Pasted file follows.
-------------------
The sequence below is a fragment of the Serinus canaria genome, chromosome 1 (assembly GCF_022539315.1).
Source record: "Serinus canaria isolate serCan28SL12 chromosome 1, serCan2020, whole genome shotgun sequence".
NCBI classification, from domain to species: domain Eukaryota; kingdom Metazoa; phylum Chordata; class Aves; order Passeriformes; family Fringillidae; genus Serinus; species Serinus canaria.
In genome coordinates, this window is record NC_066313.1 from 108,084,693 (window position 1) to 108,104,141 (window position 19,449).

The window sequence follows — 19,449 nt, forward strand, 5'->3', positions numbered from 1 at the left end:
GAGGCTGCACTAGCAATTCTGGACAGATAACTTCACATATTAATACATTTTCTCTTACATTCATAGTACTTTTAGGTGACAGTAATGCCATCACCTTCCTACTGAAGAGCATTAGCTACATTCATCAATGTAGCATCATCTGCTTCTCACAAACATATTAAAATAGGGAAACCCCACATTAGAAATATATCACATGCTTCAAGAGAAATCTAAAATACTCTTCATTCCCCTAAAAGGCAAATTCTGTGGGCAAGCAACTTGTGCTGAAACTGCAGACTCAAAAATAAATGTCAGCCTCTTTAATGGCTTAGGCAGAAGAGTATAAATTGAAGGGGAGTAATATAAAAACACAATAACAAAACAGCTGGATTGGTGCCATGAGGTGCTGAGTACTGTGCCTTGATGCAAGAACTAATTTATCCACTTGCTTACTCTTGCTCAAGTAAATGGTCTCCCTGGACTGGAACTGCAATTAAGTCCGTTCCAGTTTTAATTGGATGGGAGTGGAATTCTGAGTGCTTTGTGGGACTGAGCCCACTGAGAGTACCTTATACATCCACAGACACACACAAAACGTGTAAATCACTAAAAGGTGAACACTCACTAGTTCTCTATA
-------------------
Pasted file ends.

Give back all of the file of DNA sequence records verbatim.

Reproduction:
The sequence below is a fragment of the Serinus canaria genome, chromosome 1 (assembly GCF_022539315.1).
Source record: "Serinus canaria isolate serCan28SL12 chromosome 1, serCan2020, whole genome shotgun sequence".
NCBI classification, from domain to species: domain Eukaryota; kingdom Metazoa; phylum Chordata; class Aves; order Passeriformes; family Fringillidae; genus Serinus; species Serinus canaria.
In genome coordinates, this window is record NC_066313.1 from 108,084,693 (window position 1) to 108,104,141 (window position 19,449).

The window sequence follows — 19,449 nt, forward strand, 5'->3', positions numbered from 1 at the left end:
GAGGCTGCACTAGCAATTCTGGACAGATAACTTCACATATTAATACATTTTCTCTTACATTCATAGTACTTTTAGGTGACAGTAATGCCATCACCTTCCTACTGAAGAGCATTAGCTACATTCATCAATGTAGCATCATCTGCTTCTCACAAACATATTAAAATAGGGAAACCCCACATTAGAAATATATCACATGCTTCAAGAGAAATCTAAAATACTCTTCATTCCCCTAAAAGGCAAATTCTGTGGGCAAGCAACTTGTGCTGAAACTGCAGACTCAAAAATAAATGTCAGCCTCTTTAATGGCTTAGGCAGAAGAGTATAAATTGAAGGGGAGTAATATAAAAACACAATAACAAAACAGCTGGATTGGTGCCATGAGGTGCTGAGTACTGTGCCTTGATGCAAGAACTAATTTATCCACTTGCTTACTCTTGCTCAAGTAAATGGTCTCCCTGGACTGGAACTGCAATTAAGTCCGTTCCAGTTTTAATTGGATGGGAGTGGAATTCTGAGTGCTTTGTGGGACTGAGCCCACTGAGAGTACCTTATACATCCACAGACACACACAAAACGTGTAAATCACTAAAAGGTGAACACTCACTAGTTCTCTATA